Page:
The timeline in the earlier levels is a little bit convoluted as you play several different points of view that take place simultaneously through the missions. The pilots have strong personalities and are well-characterized, so playing some of them is bonding, and certain stages are memorable, not only for the gameplay and boss battles, but for achieving a goal that the pilots have set for themselves. The dialogue is used as a benchmark as you hear the same clips of conversation before and after communication is broken with some characters and then established with others, introducing new characters and new facets to the increasingly emotionally complicated story of wartime ethics and morality. Unfortunately, during the middle levels, the story is put on the backburner as dialogue doesn’t amount to much more than “I’ll kill you, you giant hunk of metal!” Which leaves us with only he aforementioned flat Russian narratives at the beginnings of each level. In the end, I ended up confused, not because the story was badly written, but because the ethics involved were confusing and I ended up never touching certain pilots in arcade mode because I truly didn’t like their character.
The graphic design is advertised as Diesel-Punk. I don’t know precisely what that means, but it ends up looking like a WW2-era cross between 1942 (the game,) Metropolis, James Cameron’s Avatar (more in the jungle level),Dark Cloud 2, and Last Exile. The game is completely epic in scale and everything big looks, sounds, and feels big. Small things are hard to hit and everything is just impossibly heavy. Deadly, poisonous insects must be navigated around or shot down, huge war Zeppelins fill the sky, floating cities with dubious yet hauntingly beautiful underbellies become the playing field for epic struggles for domination and liberty.
The characters are Furries. I’m not going to beat around this too much, they are Anthromorphs. The females are designed to look sexy and the males are designed to be hulks. I am not a lover of Anthromorphs utilized in games, but I don’t have a strong aversion to them either. I can forgive the game this slight transgression because the rest of the game is so good. I didn’t mind the cast of StarFox either, since the game was solid and even boundary-pushing for its time, the same holds true here. If you can’t stand Furries in your video games, then I wouldn’t recommend this game to you. If you either don’t mind or love Anthromorphs, these ones are well drawn and characterized. The characters are worthy of the names and personalities they are given.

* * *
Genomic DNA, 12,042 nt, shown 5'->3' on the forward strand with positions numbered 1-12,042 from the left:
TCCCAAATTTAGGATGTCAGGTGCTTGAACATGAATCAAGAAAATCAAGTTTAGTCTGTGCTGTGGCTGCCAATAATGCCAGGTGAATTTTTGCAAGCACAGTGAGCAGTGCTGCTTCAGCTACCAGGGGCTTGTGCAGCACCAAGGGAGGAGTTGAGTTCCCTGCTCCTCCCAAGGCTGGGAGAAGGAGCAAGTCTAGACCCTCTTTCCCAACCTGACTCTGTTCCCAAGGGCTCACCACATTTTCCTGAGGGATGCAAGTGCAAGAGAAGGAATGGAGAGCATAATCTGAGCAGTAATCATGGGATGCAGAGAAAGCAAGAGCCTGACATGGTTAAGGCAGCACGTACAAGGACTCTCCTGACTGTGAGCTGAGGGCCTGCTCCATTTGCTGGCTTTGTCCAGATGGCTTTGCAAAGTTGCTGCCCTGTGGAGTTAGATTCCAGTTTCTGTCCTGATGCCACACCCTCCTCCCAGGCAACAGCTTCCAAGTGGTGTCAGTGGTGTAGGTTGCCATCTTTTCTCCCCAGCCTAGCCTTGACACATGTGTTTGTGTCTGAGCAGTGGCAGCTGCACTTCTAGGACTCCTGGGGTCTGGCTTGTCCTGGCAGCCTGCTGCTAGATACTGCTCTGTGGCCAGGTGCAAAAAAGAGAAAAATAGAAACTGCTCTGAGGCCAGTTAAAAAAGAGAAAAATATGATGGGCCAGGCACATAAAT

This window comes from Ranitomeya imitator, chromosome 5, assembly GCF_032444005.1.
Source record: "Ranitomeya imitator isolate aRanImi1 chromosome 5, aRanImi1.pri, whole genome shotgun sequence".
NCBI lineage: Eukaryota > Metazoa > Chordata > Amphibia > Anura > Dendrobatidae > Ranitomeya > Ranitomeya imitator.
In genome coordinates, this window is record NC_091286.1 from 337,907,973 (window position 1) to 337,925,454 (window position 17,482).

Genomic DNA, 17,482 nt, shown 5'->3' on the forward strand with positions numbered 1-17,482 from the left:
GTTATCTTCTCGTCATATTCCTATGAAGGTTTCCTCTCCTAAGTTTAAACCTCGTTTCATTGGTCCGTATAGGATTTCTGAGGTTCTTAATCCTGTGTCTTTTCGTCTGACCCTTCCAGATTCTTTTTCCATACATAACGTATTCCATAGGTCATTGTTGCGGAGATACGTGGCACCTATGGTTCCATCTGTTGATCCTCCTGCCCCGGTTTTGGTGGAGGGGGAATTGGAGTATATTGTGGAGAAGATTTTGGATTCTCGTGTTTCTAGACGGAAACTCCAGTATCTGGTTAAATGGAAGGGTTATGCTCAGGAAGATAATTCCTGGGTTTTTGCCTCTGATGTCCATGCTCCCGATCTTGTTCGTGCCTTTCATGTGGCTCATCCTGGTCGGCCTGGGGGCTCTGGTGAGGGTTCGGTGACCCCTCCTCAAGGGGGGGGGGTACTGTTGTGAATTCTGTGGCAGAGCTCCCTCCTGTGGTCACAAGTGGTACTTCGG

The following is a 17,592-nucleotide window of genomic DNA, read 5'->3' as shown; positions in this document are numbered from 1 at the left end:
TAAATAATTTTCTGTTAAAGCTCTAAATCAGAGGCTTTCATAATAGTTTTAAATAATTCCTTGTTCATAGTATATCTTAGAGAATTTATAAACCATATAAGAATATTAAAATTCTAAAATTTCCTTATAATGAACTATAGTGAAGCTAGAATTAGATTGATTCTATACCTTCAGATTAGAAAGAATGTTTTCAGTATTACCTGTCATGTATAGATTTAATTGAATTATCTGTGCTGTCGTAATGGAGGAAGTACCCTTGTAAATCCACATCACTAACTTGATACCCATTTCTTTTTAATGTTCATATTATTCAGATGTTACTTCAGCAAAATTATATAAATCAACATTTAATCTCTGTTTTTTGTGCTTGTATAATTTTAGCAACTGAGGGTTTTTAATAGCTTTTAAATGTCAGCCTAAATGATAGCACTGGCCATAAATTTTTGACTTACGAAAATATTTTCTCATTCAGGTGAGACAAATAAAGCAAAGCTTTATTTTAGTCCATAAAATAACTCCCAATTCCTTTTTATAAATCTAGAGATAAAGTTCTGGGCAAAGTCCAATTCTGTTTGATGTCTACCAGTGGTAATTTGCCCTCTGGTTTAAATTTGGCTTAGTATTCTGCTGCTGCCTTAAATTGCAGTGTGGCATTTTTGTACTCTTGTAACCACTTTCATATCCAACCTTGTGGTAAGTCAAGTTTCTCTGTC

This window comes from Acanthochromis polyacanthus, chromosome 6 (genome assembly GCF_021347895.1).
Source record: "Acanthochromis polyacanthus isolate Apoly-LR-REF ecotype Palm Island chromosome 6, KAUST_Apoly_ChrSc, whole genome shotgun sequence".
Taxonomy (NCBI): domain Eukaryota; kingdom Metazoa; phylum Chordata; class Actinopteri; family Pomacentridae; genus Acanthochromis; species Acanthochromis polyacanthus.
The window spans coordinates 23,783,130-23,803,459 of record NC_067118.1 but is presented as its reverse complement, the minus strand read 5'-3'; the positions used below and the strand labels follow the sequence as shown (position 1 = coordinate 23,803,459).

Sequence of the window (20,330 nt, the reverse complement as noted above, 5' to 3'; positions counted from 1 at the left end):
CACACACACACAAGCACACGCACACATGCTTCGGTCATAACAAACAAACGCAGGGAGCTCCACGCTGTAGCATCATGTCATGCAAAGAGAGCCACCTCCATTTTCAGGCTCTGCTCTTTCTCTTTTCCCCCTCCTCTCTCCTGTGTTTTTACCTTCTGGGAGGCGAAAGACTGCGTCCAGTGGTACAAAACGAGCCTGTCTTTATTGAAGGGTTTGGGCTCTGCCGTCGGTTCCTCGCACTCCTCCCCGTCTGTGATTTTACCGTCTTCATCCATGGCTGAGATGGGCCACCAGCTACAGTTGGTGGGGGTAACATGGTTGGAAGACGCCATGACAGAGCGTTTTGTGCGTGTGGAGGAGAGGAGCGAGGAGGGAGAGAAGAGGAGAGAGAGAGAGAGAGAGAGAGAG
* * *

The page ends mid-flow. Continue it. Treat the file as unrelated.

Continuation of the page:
The music was designed by none other than Akira Yamaoka (Silent Hill, Shadows of the Damned) so be prepared for some eerie delay in the atmospheric noise and piano so soft that it sounds as if the instrument is made of feathers. There are some creepy off-key parts which honestly send chills up my spine in remembrance of older survival horror experiences. A+ music for sure.
If you’re looking for a solid arcade experience, deep characters, and an amazing presentation and find a few extra pesos in your pocket, buy Sine Mora. If you came for Braid-style, genre-shattering, time-manipulation-based puzzle gameplay, take another look at what makes up the core of this game before purchasing, though I still recommend it to everyone with a 360.
Saturday, March 17, 2012
In this episode we have more goofs per minute than is federally allowed, they are coated in so much trans fat and poo that we warn against ingesting them all at once. This weeks news was about Diablo III, Mr.Tit, Obsolete PSP games, Birds in space, and Journey.We also tried something new with the audio, let us know what you think.
This episodes reflection is: “We can all agree that music plays an important part in games, but just how important? Can a game be made or broken by its soundtrack? When has music been great, and when has music been terrible for you? During a multiplayer competitive game should there be music? What do you think about the move from actual music to ambient sound? Are there any soundtracks or songs from games that we carry with us from day to day? If so is it because it is good music or is it because it is tied to the memories of the game? Opinions on Custom soundtracks, games they should or should not be in and why?”
First Song was Without Taking the Jewel by Cronamut
Second Song was Walking in Circles by O4ranges
Final Song was Megaman Dubstep Remake
Thursday, March 15, 2012
The End of Days approaches…. Diablo III will be unleashed from the Burning Hells on May 15, 2012, and you can be ready to play the minute the servers go live by pre-purchasing the game digitally on Battle.net today.Beginning May 15, players around the world will be able to return to Tristram to discover the dark secrets of a fallen star and begin their quest to save Sanctuary from the impending demonic invasion. To secure your place as a barbarian, monk, demon hunter, witch doctor, or wizard right now, simply log in to your Battle.net account, and then purchase and download* Diablo III, and you’ll be ready to play when the game launches.– Blizzard Entertainment
There you have it, folks. An official release date for the long-anticipated third installment in the venerable Diablo series. This Blizzard classic has captured the imagination of millions of fans across the globe and the latest chapter is shaping up to be just as engrossing.
The free copy with every annual pass to WoW is also still available, but only until May 1. If you are a World of Warcraft fan, and have been waiting patiently for this, here is your in.